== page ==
It's just a measure to force grown men to act as such. If you're capable of shrugging through that mid-March game with the zeal and intensity of a manic-depressive tree slug, you're capable of keeping perspective enough to know that the call was made on you, and whether you like it or not, it is. And it will happen again within the hour, no doubt. If you're mature enough to be paid millions of dollars for your role on a team vying for a championship, you should be mature enough to not badger and scream when something doesn't go your way.
Complaining in the NBA isn't an epidemic. It was simply something that reflected poorly on the game and needed to be corrected. The league took an initiative as such. People say that the market research the NBA is claiming is somehow fabricated, because no one's actually complaining about the complaining. Right. Just like no one wants to hear about LeBron James, as traffic on Heat posts grow to phenomenal numbers.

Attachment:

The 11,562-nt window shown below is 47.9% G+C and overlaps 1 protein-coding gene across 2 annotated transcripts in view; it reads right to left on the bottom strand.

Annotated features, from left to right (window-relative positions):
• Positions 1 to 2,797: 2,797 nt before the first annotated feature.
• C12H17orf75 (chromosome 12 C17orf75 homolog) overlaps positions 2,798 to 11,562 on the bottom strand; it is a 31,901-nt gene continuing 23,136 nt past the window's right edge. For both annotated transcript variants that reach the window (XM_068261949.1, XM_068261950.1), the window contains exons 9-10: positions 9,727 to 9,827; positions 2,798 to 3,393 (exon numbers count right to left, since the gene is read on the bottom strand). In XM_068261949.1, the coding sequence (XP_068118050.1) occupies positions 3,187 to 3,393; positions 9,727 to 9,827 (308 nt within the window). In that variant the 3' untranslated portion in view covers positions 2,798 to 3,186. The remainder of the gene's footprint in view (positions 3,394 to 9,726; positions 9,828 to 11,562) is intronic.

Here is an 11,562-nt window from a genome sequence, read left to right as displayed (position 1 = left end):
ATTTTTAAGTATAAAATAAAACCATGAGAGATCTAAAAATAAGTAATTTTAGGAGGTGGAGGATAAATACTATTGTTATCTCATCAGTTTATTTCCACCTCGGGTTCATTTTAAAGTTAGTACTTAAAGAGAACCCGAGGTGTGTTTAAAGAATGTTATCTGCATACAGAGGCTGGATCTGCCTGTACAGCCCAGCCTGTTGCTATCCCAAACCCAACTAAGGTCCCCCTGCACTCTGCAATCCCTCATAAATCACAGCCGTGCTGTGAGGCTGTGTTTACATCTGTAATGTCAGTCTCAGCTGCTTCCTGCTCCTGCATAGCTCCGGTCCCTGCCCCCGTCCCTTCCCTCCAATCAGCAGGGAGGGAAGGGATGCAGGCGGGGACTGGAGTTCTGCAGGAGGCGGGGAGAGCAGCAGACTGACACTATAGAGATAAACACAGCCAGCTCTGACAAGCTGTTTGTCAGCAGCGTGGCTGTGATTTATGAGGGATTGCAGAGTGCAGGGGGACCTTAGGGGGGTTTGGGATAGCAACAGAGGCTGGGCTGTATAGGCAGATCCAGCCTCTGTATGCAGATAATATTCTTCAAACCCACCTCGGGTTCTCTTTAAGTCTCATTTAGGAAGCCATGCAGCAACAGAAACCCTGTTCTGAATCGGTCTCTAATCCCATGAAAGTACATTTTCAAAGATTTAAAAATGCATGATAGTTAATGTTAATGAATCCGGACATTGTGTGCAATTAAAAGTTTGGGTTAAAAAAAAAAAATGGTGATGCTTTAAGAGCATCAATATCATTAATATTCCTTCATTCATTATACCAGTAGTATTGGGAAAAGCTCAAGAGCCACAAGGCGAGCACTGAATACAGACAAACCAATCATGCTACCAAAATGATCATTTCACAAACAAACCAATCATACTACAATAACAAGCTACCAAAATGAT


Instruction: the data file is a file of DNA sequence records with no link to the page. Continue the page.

The NBA does things badly sometimes, like any sports league. And officials will often get calls wrong, like the call on Jermaine O'Neal last night. But in this instance, asking the players to temper their reactions isn't just reasonable, it's the right thing to do, and the game will be better for it, for casual and hardcore fans alike.
You can consider this the complaining about the complaining in response to the rule brought about because of complaining in order to limit complaining.